Posted on Jan 6, 2013
Commenter Fleegman has come to the conclusion that
All I’m saying is – as you agreed – the primary motivation for Christians [to oppose SSM] is accepted Christian dogma on the subject. Since this is irrelevant as far as the law is concerned, you have to come up with secular reasons.
There are at least four errors here related to “dogma:”
- An error concerning what dogma is
- An internal contradiction in Fleegman’s thinking
- A further misconception about Christian thinking
The fourth error may be the most telling, but I have to go through the first three to get to it.
1. The current connotation of “dogma” as beliefs accepted uncritically, unthinkingly, by force of authority is historically inaccurate and misleading. The term is related to doctrine, which simply means teachings; thus, accepted Christian dogma is equivalent to accepted Christian teachings.
But very few “agreed Christian teachings” started out that way. The history of Christian doctrine is a history of conflict and resolution, with battles waged in exactly the same way intellectual conflicts are still fought today: papers and conferences. Rumors of political authorities settling these issues are completely false, and to the extent that ecclesiastical authority has been brought to bear on it, it was primarily through conferences (or councils, as they were more likely to be called). Or in other words, a lot of learned people got together, studied the paper, and came to consensus. Nothing unusual about that: it happens all the time in the 21st century.
Granted there was some politicking going on as well—just as there is in academia today!—but the long passage of time has a way of sorting such things out. The councils’ decisions have stood the test of time. Not all of them, mind you: the Reformation, for example, is evidence of active, continuing, and lively thinking about Christian doctrine. It shows that our predecessors’ doctrinal authority is always up for review. It shows that Christians continue to think critically.
Anyway, the councils pronounced on basic doctrines relating to the Trinity, the nature of Christ, and so on, and their pronouncements became the Church’s teaching. No council, however, tackled the question of same-sex couples uniting in marriage. There has been no pronouncement of dogma upon that topic. The closest thing to it is perhaps the Church’s teaching that the Bible is the authoritative rule of faith and practice (also a disputed topic in church history, settled in much the same way). Since we take the Bible as our authority, and since the Bible teaches that marriage is for man and woman, we have an authoritative reason to believe that SSM is impossible and/or wrong.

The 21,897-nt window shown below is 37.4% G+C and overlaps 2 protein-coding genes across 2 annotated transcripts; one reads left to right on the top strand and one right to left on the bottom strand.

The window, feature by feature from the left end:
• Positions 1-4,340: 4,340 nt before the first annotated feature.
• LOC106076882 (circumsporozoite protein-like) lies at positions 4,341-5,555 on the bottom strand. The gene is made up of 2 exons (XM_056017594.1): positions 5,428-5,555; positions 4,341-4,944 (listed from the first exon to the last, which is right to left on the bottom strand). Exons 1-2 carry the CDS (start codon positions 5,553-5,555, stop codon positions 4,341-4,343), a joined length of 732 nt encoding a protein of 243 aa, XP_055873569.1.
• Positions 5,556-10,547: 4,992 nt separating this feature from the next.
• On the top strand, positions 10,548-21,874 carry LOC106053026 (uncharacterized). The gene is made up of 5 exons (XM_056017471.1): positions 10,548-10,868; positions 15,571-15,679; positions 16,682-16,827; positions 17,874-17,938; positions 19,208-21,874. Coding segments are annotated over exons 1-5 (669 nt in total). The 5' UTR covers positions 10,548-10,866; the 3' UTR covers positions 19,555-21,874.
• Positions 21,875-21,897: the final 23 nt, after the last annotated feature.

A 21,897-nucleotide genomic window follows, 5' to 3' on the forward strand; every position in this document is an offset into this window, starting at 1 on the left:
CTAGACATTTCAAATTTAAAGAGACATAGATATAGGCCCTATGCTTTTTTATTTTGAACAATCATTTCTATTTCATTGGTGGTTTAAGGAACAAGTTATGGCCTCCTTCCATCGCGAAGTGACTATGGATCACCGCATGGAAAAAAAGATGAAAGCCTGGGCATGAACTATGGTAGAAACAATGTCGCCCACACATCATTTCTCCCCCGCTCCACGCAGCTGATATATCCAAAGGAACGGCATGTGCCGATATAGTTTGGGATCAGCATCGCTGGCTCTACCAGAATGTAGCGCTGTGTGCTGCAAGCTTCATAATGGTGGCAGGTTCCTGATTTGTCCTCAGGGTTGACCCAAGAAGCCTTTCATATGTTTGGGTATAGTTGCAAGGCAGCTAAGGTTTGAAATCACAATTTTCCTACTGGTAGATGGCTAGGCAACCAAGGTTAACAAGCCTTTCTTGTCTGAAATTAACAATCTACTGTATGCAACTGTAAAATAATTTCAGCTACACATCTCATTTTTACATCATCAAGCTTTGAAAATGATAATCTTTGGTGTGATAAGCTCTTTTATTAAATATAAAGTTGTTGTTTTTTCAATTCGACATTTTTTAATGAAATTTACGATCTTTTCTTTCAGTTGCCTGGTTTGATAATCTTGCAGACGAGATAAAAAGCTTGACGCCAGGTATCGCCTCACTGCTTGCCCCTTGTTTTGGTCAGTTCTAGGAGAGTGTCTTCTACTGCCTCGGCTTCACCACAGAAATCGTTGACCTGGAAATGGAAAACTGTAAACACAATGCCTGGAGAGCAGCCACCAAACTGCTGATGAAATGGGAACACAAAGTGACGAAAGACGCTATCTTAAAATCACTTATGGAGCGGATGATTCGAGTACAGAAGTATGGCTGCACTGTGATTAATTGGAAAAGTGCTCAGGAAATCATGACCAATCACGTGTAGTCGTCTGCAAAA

So the stigmatic connotation of unthinkingness associated with “dogma” is historically naive at best.
This is a frequent error made by non-believers, by the way: see here, here, here, here, here, here, and especially here, just on this blog in the last twelve months. We have to recognize that it reflects current usage of the term, though. Therefore as I continue here I will highlight that current connotation, using the term stigma-dogma as shorthand for “teachings accepted unthinkingly, uncritically, by force of authority.”
2. Part of Fleegman’s intent in this comment (echoing what others have said; see my earlier work on this) seems to be to show that Christians oppose SSM for unthinking reasons (note also his comment here). He sets aside the reasons that we offer, claiming that they have been necessitated by our dogma: rationalizations, not reasons. But if dogma is supported by thinking, it is no longer stigma-dogma; and if it is not stigma-dogma, then the accusation of dogmatic thinking loses its power.
3. But Fleegman brings up another problem: “accepted Christian dogma is irrelevant as far as the law is concerned.” Here again he has a false conception of dogma, for Christian thinking is very often informed by secular sources. Augustine and Aquinas, perhaps the two most influential Christian thinkers since the first century, relied heavily on secular sources all the time. Aquinas’s work is almost as much a commentary on Aristotle as on Scripture. This was frequent in the mid- to late-medieval period. It has been frequent throughout church history.
And it is still frequent today. It’s exactly what I and others are doing when we bring forth secular reasons (along with Scriptural ones) to oppose SSM. In other words, just because Christians accept some teaching does not make that teaching “religious dogma” of the sort that’s irrelevant to law.
4. The stigma-dogma view of Christianity is bigoted. What Fleegman does in this comment is to sweep away at least half, probably even more, of the reasoning we bring to the subject: the portion that comes from sources other than Scripture. He tells us we’re lying when we claim these reasons are important to us. He tells us we’re motivated only by uncritical, unthinking acceptance of authority.
In short, he denies the reality of who we are, in favor of his own self-concocted image, which he imposes upon us. That image is a stereotype. It is bigotry in action.
It’s also arguably stigma-dogmatic thinking of his own, since it is a favored belief of his to which he holds tenaciously in spite of contrary evidence.
So I call upon Fleegman and others who accuse Christians of “dogmatic” thinking: take a close look at yourself. Do you approve of stereotyping? Do you like bigotry? Do you see how you cling to your beliefs about Christian stigma-dogmatism in spite of evidence to the contrary? Wouldn’t you rather live according to reality? Wouldn’t you rather treat your fellow human beings rather than as stereotypes or caricatures?
P.S. I’ve already pointed this out to Fleegman, but he was simply wrong when he said I agreed with him that Christians’ primary motivation is accepted dogma. I don’t know where he got that from.